Embattled EpiPen maker launches cheaper alternative

Embattled EpiPen maker launches cheaper alternative
Mylan NV, the much-scrutinized manufacturer of emergency allergy injector EpiPen, has released a generic alternative to EpiPen at half the price of the branded product, $300 for a two-pack.

Mylan is releasing a generic version of EpiPen, which will be identical to the original, according to reports. EpiPen costs $600 for a two-pack, at least a 500 percent increase from its the price in 2007, though cost savings on the generic version will likely depend on insurance and other provisions, according to the Associated Press. 

Mylan has come under fire as of late for price hikes of EpiPen, a vital device for people suffering from a life-threatening allergic reaction known as anaphylactic shock, which requires immediate treatment.

The company also allegedly defrauded Medicaid over its EpiPen products, all of which has put the company in the crosshairs of state and federal investigations into alleged price-fixing by several drug makers. On Thursday, 20 states filed a lawsuit against six drug companies, including Mylan, for alleged price collusion.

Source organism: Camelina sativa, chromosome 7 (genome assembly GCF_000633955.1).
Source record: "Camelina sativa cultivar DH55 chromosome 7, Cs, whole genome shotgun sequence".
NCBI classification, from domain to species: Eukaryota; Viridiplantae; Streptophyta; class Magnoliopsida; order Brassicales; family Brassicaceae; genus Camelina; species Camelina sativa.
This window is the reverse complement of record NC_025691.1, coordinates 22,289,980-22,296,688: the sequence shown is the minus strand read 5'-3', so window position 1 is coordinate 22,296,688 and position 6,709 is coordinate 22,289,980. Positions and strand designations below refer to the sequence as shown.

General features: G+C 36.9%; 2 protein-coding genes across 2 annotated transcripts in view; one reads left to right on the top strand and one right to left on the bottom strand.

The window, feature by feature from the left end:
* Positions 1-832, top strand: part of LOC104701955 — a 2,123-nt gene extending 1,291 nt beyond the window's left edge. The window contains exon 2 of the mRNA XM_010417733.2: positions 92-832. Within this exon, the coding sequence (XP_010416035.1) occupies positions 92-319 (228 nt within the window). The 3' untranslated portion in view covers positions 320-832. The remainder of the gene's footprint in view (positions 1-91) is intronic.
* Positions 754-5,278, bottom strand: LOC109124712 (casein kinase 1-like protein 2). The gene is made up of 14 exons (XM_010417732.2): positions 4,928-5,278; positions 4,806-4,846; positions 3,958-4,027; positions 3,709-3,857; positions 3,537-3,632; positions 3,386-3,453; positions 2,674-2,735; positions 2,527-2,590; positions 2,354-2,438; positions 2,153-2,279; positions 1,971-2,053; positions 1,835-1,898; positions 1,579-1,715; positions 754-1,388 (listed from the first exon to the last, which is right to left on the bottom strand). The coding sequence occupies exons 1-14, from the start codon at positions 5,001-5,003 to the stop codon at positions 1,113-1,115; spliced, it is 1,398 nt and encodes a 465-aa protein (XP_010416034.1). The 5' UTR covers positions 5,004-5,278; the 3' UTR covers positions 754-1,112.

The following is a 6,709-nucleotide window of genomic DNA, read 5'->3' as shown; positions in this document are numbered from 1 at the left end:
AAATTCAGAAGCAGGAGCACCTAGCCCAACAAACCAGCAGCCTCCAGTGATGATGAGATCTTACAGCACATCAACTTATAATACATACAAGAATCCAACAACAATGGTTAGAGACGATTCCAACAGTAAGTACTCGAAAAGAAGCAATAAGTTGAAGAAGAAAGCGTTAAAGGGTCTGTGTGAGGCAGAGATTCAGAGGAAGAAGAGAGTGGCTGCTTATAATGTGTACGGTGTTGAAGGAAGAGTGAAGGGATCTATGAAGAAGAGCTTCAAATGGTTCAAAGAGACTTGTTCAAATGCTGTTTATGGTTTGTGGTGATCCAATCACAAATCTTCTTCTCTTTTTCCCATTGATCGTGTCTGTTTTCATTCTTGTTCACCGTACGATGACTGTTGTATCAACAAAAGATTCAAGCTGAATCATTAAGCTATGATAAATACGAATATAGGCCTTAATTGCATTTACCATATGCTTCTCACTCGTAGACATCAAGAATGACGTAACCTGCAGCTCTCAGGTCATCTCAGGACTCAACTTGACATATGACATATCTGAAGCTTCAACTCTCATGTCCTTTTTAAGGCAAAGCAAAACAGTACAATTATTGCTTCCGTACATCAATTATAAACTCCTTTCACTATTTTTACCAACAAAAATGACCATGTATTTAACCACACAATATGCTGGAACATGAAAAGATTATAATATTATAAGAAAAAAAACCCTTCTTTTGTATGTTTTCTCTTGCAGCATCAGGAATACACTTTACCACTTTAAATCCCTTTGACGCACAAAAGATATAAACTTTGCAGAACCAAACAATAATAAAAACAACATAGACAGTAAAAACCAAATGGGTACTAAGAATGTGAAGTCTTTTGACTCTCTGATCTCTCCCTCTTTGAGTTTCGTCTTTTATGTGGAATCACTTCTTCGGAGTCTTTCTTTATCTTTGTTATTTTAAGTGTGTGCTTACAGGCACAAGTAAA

EpiPen syringes are filled with the hormone epinephrine, which expires after a year. Many schools, workplaces, and other venues are forced to turn to EpiPen, given its competitors, AUVI-Q and TwinJect, have recently recalled their injectors over issues with dosages or devices. Another competitor, Impax Laboratories, said earlier this year that it could not produce its Adrenaclick injector in large quantities.

Thus, Mylan's price hikes in recent years have drawn outrage from consumers and the US Senate alike. Last month, Mylan refused to send a representative to a Senate committee hearing over its potential settlement with the federal government for the company's alleged overcharging of Medicaid. 

Mylan has blamed high costs of EpiPen on insurance companies and other facets of health care in the US.

"All involved must also take steps to help meaningfully address the US healthcare crisis, and we are committed to do our part to drive change,” company CEO Heather Bresch said in an August statement. 

Mylan said discounts for EpiPen that it announced in August will apply to the generic version, according to AP.